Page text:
|[Figures 10, 11, 12, & 13] These reference images from Harry Potter and the Sorcerer’s Stone, taken by the visual effects art director at Rhythm & Hues, Pauline Ts’o.|
When the person who has taken the photographs is working on the project, that is an added bonus. There is even more information about the way something looks that can only be derived from seeing the owl oneself.
Once the reference images have been gathered, they need to be color corrected to be in the same color space. Use specific color information sampled from the owl itself to match the color values in the other images. One way to accomplish this is to use the color eyedropper tool in Photoshop to sample color values of a specific part of the bird, and match those values for the same part of the bird in another image.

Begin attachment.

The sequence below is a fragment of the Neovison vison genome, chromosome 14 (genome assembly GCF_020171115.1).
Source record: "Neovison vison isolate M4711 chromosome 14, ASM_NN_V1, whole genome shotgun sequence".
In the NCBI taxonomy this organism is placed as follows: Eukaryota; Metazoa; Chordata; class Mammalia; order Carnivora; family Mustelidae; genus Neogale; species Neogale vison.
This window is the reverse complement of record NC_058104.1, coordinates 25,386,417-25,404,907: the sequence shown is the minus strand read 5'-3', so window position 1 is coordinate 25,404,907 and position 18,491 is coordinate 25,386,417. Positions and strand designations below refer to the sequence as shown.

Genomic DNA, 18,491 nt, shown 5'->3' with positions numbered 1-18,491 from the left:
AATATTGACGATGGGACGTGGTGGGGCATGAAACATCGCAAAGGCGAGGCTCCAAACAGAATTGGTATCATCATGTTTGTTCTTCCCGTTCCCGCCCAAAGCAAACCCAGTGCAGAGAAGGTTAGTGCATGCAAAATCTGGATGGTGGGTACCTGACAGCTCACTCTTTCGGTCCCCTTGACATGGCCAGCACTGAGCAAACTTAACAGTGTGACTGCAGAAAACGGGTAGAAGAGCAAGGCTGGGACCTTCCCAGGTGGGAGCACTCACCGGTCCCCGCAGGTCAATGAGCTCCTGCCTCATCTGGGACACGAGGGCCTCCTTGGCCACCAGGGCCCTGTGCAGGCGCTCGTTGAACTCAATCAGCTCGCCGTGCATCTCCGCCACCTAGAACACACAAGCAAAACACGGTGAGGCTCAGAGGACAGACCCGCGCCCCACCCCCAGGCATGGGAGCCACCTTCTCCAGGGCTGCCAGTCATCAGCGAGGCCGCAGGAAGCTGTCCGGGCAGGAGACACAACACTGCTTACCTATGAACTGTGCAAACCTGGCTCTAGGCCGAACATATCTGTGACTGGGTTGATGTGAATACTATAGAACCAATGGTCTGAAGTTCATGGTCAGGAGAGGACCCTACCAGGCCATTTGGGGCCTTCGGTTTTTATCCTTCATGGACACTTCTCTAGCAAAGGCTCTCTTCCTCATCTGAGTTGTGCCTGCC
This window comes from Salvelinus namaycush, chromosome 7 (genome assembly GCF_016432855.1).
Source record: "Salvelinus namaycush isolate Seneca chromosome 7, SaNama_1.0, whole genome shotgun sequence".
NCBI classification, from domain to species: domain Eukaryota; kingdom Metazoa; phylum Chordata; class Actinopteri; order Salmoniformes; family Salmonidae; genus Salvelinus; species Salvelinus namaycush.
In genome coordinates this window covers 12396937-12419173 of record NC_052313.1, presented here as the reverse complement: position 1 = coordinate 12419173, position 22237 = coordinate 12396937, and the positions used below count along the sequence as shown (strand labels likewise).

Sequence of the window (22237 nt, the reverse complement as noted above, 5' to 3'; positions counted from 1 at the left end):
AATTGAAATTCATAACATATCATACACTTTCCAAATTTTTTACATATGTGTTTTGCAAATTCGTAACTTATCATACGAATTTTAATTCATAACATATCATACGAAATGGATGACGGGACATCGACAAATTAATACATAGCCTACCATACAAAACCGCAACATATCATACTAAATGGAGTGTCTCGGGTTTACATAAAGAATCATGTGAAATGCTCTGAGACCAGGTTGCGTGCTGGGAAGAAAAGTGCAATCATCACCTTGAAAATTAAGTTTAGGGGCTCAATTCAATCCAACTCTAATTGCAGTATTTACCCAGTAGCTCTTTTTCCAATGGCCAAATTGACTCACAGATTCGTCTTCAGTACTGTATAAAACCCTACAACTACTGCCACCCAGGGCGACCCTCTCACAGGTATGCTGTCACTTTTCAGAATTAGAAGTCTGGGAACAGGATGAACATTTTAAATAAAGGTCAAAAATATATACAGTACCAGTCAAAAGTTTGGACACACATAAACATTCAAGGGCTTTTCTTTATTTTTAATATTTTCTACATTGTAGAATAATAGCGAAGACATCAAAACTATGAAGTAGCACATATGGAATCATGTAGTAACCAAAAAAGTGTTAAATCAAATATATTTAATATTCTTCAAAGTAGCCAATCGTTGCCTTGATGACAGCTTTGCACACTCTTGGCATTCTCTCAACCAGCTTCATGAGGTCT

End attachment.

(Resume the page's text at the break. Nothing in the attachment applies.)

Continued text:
When gathering photographic reference, it will be nearly impossible to get a photograph of the bird in the exact pose that will match the rendered images that were created in Figures 6-9. That is part of the challenge. Advanced scanning manipulation skills need to be used to create source images that are more useful.
The next series of steps take the images created in Figures 6-9 and adapt scanned images to fit these rendered images. The intent is to create ideal texture images that match the rendered images from scanned images that do not match the rendered images. The eventual goal is to place the images that are created in the steps that follow directly on the 3D model. Without ideal texture images, the details of the image and the model will not line up.
|[Figure 14] (left) The rendered image of the owl face and the scanned image of the owl are shown.
[Figure 15] (right) The scanned image is transformed over the face.
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